The Thomas Hardye School

Physics and Biology ‘AS into A2’ Competitions - Winners announced



The summer term Ogden Physics Essay Competition for Year 12 students was won by Jasmine Thomson for her account of 'The parallel universe theory'. Jasmine, who is now in Year 13 and hoping to study Physics at university, became the first girl to win the competition (now in its fourth year). Distinguished judge, Professor Hugh Griffiths, a Governor and Trustee of THS who holds the Thales/Royal Academy of Engineering Chair of RF Sensors at University College London, commented “I felt this was very clearly presented and explained, and I genuinely learned something”. During a visit to the school in November, Prof Griffiths commended the students’ efforts for their scientific depth and insight, literary style, and ‘wow’ factor. In second place was Emma Osborne’s 'Possible solutions to Olbers' Paradox', third Daniel Jacobson’s 'Einstein's contributions' and fourth Raphael Treccani-Chinelli’s 'Solid state technology - Moore's Law and its repercussions'.

After presenting prizes donated by The Ogden Trust to the winners, Prof Griffiths fascinated the fresh crop of Year 12 physics students who were studying diffraction with discussions about his work on radar particularly in the areas of cloaking and stealth and how diffraction techniques can help with detection.

Girls have made a strong showing in this competition in previous years too despite being in the minority of entrants; Bethany Tanner, Sophie Kendall Price, Mirabelle Knowles, Sian Franklin, Kirsten Smith and Acacia Rudd are all on the roll-of-honour alongside winners Ed Duckworth, Josh Young, Joe Arey and other runners-up Peter Dillistone and Jordan Maddocks.

Dr Rand (Subject Coordinator for Physics) values the experience gained by the students “The essay competition gives the Physics students an experience of the type of assignment they will face when studying at a Higher Education establishment. This is a challenge which they do not normally come into contact with as part of the programme of study for the A-level”.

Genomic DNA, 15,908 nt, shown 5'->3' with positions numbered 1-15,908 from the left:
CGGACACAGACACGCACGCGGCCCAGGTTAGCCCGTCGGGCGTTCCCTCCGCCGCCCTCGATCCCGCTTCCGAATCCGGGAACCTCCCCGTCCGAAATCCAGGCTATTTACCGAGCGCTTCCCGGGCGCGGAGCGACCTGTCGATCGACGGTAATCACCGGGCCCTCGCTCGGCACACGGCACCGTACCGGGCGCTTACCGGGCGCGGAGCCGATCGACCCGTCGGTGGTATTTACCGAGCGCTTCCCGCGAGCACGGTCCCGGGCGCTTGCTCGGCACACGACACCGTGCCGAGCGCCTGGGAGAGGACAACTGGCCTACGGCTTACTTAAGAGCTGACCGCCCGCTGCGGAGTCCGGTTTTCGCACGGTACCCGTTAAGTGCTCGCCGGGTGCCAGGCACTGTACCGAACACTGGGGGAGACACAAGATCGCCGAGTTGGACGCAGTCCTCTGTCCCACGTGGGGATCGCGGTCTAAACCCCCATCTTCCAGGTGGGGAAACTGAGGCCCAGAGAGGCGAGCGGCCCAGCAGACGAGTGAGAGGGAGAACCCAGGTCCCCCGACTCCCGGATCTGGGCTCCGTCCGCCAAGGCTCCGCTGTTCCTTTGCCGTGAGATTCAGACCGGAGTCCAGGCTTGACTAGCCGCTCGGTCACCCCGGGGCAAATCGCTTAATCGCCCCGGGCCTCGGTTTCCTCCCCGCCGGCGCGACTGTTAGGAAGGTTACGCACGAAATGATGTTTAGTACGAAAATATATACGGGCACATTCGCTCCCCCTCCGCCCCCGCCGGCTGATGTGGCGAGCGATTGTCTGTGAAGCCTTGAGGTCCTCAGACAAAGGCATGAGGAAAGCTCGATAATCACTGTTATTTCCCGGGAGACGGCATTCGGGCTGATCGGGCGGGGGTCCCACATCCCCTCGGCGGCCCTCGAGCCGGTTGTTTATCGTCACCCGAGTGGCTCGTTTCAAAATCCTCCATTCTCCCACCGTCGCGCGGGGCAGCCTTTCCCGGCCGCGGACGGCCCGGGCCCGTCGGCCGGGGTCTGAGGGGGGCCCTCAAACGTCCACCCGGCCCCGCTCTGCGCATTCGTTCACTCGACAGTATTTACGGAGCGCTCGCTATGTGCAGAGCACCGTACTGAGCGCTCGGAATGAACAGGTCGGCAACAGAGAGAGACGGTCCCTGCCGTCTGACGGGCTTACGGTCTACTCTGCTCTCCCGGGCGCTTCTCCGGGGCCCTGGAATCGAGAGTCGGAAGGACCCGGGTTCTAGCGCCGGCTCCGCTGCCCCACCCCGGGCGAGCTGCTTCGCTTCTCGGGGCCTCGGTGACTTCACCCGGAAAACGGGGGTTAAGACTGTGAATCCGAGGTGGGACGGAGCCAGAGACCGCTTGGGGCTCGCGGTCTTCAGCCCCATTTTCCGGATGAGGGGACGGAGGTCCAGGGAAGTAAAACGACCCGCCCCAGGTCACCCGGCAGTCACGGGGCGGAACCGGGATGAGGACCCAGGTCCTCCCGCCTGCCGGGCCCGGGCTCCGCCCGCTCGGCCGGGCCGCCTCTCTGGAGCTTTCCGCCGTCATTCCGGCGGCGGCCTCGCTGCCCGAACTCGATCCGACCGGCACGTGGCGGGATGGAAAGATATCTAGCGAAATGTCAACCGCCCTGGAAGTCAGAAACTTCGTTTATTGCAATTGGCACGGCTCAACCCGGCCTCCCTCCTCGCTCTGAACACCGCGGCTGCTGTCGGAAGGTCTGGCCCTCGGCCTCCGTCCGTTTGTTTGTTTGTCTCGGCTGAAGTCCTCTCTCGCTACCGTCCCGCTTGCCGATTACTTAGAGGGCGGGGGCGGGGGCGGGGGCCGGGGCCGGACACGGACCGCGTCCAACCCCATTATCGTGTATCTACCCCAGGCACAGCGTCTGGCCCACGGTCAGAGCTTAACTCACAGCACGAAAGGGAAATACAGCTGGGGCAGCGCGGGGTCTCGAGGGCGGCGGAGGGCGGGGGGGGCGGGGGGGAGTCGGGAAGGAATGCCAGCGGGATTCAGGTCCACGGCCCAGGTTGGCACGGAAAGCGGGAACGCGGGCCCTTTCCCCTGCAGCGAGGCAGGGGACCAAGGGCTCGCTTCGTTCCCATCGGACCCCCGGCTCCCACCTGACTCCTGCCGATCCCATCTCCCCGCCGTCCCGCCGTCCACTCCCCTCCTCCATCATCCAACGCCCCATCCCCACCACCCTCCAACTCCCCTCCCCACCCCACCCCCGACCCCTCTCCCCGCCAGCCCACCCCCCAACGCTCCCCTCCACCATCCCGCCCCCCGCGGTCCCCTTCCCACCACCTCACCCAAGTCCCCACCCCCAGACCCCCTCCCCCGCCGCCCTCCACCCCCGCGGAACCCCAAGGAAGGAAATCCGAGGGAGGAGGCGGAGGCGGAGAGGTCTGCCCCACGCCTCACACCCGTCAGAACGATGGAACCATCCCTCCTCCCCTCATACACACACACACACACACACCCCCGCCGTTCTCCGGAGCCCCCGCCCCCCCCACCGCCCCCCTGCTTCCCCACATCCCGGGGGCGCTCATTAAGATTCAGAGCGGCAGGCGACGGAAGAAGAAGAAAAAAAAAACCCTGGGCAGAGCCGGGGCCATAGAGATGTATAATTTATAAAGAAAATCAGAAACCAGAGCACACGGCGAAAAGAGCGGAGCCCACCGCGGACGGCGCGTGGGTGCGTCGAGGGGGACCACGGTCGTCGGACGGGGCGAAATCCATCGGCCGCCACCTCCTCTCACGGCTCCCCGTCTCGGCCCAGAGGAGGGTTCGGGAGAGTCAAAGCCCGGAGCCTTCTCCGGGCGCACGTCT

Biology sixth formers were also set an opportunity to develop their key skills and knowledge when they returned from taking their AS level exams in the summer term. Now in its second year, the school’s ‘Year 12 Biology Investigation Award’ (which together with the physics essay contributes towards Science being recognised as an Associated Department of The Prince’s Teaching Institute), challenged students to carry out original research projects and to write them up in a clear scientific style. Professor John Bryant from the University of Exeter adjudicated according to pre-set guidelines and declared ‘Butterfly Distribution’ by Ailsa Kelly as winner with ‘Foraging Behaviour in Bees’ by Tara Chittenden second and ‘Effects of Minerals on Plant Growth’ by Tom Hill third. Entries from Joshua Mitchell-Cole, Nicole Hope and Octavia Kurn were Highly Commended. The top six biologists received certificates from Dr Rowe (Subject Coordinator for Biology) and will be presented to Professor Bryant when he visits next March to run a Genetics and Ethics session for Year 13. Dr Rowe commended their efforts “Many of the students produced creative, novel projects with surprising outcomes. It is an exciting way for them to experience a complete, individual real science investigation from beginning to end”. ¬†

The school values highly the thoughtfulness, hard work and time taken by our external judges who are both renowned scientists in their fields; the independence of their assessment adds rigour and prestige to both competitions.

(The winning students were photographed after their presentations next to photograms recently put up in the science department depicting ‘The Physicist’ and ‘The Biologist’. These were produced by collaborations between Year 12 classes and the school’s photography department and were designed to encourage holistic thinking about subjects).



November 2015